Originally Posted by Banglatiger84
An interesting article by Chris Cairns, complete with a very interesting anecdote of a time when he was bowling to Ganguly
Shahid Afridi’s decision to feverishly devour a cricket ball then implicate every other team in world cricket by stating that “every team does it” means he is, quite frankly, cricketing napalm. He is never boring, that’s for sure.
I am a supporter of Afridi’s play and I love watching him compete but what was he thinking? I decided to try and figure this out and place myself in his shoes.
So, was he hungry when he decided to bite the ball? Leather, and worn leather at that, is not tasty so rule that out.
Did he think this game was not being televised and no one would see him? Daft, so rule that out
The only logical explanation can be that here is a guy who wants the captaincy pretty bad. He has the leadership of the Twenty20 side but with Pakistan facing a ODI series whitewash at the hands of Australia, this was a game they could win to stop the rot and he was at the helm.
Desperation can cause many to lose sight of what is acceptable and that caused Afridi to think he had somehow come in to ownership of Harry Potter’s invisible cloak and that no one could possibly see him biting the ball.
The correct punishment was dished out and was possibly slightly lenient. I am sure Afridi will bounce back but his track record suggests that, in the not too distant future, he will provide another gem for us.
Moving on to the ball-tampering issue. Understandably this is a taboo subject in the cricketing fraternity. There are many ways that it can be done.
Lip balm smeared on at the drinks interval can then be applied to the ball to increase its shine. Another method is to use sweets. The sugar content in the saliva created by chewing the sweets is tailor-made to put on the ball and generate a red shine that Ferrari would love. Barley sugars or peppermints tend to be favoured for this.
Dirt is an option for those wanting to rough up one side, some players even keep it in their pockets to apply and make the ball scar and create better reverse swing.
Sorry, I am getting quite complicated here, I know. Just remember sweets and lip gloss is for shine and conventional swing. Dirt, sandpaper and bottle tops to hack up the rough side is for reverse swing. Right, moving on.
No matter how the ball gets in to its state and, yes, bottle tops have been used on the field before, it is another thing being able to get the ball to move how you want.
Reverse swing is an art. A big reason the sub-continent guys are great exponents of it is purely the conditions they play in. You need dry pitches and rough outfields, which are the conditions you pretty much get the length and breadth of Pakistan.
Most new-ball bowlers in Pakistan can also swing a new ball. They have to as there is no bounce or seam. From about 10 overs to 40 overs it is the batsman’s game. Then reverse swing begins to happen as one side of the ball gets very rough because of the conditions.
I know you are thinking how does this work this reverse swing? Well, you’ve got me there.
Some physics boffins at a very posh university somewhere wrote a paper I saw that indicated it was down to wind forces on the rough side that altered the flow of the ball while the air flow on the shiny side would slide off it, creating a drag effect that would move the ball. Wasim Akram was not a physician but he was the best exponent of reverse swing. Waqar Younis was the second best but they had different styles when it came to deploying it. The other factor needed is pace. The ball needs to be travelling at significant velocity to create drag.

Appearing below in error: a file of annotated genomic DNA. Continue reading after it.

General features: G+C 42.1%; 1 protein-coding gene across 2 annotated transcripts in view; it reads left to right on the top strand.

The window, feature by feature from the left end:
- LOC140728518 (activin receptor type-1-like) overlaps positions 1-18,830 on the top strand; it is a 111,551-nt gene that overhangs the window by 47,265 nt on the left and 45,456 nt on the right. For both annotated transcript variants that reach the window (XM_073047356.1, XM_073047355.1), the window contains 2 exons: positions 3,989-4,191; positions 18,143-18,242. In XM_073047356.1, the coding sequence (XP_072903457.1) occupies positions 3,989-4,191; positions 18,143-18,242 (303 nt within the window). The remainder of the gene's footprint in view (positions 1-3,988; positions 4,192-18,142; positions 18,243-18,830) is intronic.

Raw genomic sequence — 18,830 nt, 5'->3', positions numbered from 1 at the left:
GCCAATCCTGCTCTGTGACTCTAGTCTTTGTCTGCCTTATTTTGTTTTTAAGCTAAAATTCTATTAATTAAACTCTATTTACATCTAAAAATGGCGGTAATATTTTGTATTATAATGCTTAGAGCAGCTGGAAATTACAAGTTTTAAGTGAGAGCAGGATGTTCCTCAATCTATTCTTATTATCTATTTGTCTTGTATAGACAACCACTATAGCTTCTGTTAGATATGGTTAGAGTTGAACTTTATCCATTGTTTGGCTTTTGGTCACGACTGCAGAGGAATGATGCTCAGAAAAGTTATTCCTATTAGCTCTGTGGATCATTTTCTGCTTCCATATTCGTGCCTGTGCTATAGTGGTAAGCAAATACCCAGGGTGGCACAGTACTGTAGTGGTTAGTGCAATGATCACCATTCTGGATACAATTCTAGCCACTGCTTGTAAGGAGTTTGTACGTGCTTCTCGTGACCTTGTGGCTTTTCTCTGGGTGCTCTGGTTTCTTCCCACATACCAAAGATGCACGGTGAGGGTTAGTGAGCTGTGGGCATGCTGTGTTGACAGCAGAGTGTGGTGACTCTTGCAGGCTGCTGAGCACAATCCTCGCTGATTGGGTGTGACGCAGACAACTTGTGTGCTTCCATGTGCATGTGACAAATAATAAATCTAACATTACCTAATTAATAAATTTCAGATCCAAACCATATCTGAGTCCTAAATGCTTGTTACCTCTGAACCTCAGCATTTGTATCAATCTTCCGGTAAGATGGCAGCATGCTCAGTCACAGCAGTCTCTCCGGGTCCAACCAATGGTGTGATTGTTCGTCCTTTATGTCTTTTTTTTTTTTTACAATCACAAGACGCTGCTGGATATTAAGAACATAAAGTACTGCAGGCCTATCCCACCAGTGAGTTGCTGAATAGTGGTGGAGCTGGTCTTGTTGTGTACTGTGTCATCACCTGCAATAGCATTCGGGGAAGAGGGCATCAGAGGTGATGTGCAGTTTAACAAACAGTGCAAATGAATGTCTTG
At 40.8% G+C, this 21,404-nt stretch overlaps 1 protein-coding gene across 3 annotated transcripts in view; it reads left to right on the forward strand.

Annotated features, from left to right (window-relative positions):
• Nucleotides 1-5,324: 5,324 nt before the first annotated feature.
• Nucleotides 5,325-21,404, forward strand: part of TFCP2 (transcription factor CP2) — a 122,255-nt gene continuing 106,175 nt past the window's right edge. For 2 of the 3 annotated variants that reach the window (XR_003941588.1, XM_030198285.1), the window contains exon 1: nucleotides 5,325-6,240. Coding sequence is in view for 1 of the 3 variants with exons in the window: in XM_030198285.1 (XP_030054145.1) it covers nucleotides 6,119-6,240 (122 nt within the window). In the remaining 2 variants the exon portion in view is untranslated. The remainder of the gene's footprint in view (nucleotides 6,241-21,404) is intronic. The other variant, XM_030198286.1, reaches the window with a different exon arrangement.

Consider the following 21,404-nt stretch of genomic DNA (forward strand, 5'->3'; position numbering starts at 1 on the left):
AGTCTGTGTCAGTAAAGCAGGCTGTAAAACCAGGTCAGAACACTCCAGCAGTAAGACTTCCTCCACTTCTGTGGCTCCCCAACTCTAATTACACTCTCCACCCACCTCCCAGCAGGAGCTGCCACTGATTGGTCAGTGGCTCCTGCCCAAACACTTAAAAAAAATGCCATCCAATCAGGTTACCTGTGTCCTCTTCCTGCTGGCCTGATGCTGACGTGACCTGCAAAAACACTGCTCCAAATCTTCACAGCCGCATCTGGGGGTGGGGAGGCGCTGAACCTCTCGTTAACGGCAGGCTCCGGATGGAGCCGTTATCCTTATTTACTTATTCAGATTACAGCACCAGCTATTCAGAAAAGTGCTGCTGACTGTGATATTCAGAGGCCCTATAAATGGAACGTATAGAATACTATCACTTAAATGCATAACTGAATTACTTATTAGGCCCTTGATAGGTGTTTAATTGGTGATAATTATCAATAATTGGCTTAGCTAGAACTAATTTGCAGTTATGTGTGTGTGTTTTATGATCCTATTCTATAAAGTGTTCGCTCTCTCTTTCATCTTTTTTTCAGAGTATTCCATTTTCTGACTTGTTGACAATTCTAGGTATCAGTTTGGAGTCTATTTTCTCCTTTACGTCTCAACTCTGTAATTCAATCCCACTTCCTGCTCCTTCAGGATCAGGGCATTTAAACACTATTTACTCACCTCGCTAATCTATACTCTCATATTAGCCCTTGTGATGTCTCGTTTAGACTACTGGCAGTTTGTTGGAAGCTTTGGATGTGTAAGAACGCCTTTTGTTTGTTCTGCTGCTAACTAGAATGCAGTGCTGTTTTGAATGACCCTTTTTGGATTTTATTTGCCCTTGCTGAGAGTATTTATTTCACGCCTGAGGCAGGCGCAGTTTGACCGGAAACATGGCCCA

Waqar had a slingy action; lowish bowling arm which was perfect for bowling reverse in-swing. The reason for this is that you need to let the ball go with a slight angle on the seam. Being round arm helped this because your wrist position is already there for the correct release. Waqar’s in-swinging yorkers were a thing of beauty; deadly accurate and a bit like the crew of the Titanic when they could see that iceberg: you knew it was coming but there was nothing you could do about it.
Wasim, on the other hand, was able to reverse swing the ball both ways. He had a much higher bowling arm which meant he could alter his wrist position to release the ball at different angles. Dependent on which way you want to swing the ball is which way you hold the shiny side. This is why you will see the bowlers run up covering the ball. When the ball is reverse swinging the only indication a batsman has of knowing which way the ball will swing is if they see which side the shiny side is on.
We were playing India in Chandigarh in 1999 and the ball was reverse swinging and I was managing to get it going both ways.
Sourav Ganguly was facing me and Sachin Tendulkar was at the non striker’s end. Ganguly would play the ones I would swing back in to him and leave the ones I would swing away. How was he doing this I pondered?
Then in my next over, as I was running in and out of the corner of my eye, I saw Tendulkar looking at me and change the bat from his left hand to his right hand. The “Little Master” was signalling to Ganguly which way the ball was going to go dependent on which hand he would hold the bat.
Now this takes a lot of confidence in your partner to make sure they see it correctly. Next delivery I ran in so Tendulkar could see the ball then just in my delivery flipped the ball round and bowled the opposite to what Ganguly suspected.
He played and missed and there was a slightly quizzical look between the two batsmen and a few words between them in Hindi. As I walked back past Tendulkar I winked and he smiled.
From then on he let Ganguly do his own guessing